Safety Measures to Consider When Using an Angle Grinder
An angle grinder is a powerful tool that makes cutting, grinding and polishing jobs easier. However, this tool can cause serious injuries if not used with caution. Here are five safety measures to consider when using an angle grinder:
Wear Protective Gear
Wearing the right protective gear is crucial when using an angle grinder. The gear includes gloves, goggles, a dust mask, hearing protection, and steel-toed boots. The gloves protect your hands from the abrasives and sparks while the goggles protect your eyes from flying debris. A dust mask reduces inhalation of dust particles, and hearing protection protects your ears from the noise produced during operation.
Read the User Manual
Reading the user manual is crucial before operating an angle grinder. It provides essential information on how to safely operate, lock and unlock the tool, adjust the guard, change discs and blades, and the risk associated with the tool. Understanding the manual will help you avoid hazards and maintain the tool.
Inspect the Grinder before Use
Before using an angle grinder, inspect it for defects like cracks and damage on the body, switch, handle and cord. Ensure that the disc or blade is correctly screwed or clamped and it is free from chips, cracks or nicks. Ensure that the guard is in place and securely tightened to prevent accidental wheel dislodging. For electric models, ensure the cord and plug are in good condition, and the switch is in good working condition.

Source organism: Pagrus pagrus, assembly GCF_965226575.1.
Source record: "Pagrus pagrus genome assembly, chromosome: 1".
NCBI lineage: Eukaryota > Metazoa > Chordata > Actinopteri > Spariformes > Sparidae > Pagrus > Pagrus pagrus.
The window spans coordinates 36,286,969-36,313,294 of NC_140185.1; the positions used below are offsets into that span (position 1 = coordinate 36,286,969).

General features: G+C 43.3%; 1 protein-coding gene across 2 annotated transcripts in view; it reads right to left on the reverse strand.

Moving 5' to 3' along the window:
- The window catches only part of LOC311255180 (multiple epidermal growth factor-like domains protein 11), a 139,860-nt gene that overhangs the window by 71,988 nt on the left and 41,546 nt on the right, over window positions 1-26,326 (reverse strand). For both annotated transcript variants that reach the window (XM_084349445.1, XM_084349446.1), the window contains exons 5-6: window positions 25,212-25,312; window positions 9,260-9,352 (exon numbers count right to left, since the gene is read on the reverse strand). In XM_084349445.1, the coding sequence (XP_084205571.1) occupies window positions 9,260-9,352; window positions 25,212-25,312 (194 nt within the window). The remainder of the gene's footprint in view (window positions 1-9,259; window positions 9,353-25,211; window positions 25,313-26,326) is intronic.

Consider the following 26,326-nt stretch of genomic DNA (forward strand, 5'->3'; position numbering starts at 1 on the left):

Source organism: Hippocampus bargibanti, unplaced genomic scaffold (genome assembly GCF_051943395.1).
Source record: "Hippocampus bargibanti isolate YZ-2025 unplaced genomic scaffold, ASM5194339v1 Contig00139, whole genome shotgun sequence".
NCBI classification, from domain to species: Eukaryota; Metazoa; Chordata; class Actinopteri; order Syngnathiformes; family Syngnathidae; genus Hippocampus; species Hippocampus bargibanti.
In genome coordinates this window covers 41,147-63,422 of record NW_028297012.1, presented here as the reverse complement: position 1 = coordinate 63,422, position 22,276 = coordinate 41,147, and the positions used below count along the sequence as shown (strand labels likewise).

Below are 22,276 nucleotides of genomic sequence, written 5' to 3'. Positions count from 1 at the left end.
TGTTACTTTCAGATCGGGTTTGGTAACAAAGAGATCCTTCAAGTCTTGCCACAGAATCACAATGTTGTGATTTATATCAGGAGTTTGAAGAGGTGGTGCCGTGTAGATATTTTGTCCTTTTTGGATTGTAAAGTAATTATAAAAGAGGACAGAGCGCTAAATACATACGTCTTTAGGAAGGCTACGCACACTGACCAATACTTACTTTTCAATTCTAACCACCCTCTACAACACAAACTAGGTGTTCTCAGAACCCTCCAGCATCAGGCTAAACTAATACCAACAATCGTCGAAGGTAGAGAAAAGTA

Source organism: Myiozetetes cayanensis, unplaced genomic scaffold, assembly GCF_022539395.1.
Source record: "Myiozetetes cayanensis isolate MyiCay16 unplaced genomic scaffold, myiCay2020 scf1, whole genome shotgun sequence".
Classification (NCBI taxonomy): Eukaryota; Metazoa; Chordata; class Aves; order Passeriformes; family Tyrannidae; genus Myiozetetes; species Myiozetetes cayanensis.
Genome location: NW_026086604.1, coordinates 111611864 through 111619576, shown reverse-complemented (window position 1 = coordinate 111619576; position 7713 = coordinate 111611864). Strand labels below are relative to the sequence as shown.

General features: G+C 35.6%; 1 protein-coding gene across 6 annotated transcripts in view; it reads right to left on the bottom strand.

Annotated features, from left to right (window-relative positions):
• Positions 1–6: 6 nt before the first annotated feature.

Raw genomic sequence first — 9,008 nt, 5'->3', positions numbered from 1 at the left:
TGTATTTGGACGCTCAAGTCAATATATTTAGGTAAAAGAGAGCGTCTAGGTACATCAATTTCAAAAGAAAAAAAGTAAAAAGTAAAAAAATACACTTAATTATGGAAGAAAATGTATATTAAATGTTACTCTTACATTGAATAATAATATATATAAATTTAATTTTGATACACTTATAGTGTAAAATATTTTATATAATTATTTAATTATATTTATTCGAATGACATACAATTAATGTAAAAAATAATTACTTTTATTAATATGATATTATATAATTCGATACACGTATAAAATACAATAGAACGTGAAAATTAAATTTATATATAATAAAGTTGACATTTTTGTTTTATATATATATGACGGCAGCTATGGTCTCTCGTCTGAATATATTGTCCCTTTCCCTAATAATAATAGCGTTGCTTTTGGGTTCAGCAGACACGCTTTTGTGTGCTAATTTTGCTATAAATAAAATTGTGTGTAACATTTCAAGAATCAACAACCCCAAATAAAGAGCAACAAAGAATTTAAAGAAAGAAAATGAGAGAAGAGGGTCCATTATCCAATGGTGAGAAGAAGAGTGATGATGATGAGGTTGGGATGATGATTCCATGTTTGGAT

Use the Grinder Properly
Ensure that you hold the grinder securely with both hands while operating it. The right hand holds the handle while the left hand holds the body of the tool. Do not force the blade or disc onto the workpiece. Let the tool do the work by applying light pressure to workpiece’s surface, avoid leaning on it. Do not use the side of the disc or blade for grinding, cutting or polishing. Do not use a tool that vibrates or produces unusual noise.
Keep the Work Area Clean and Organized
Keep the work area free from clutter, flammables like gasoline and solvent, and wet conditions. Ensure that there is enough lighting to see the workpiece well. Avoid working near electrical outlets or cords. Before starting the operation, inspect the workpiece to remove metals and foreign objects like nails and screws that can damage the blade or disc.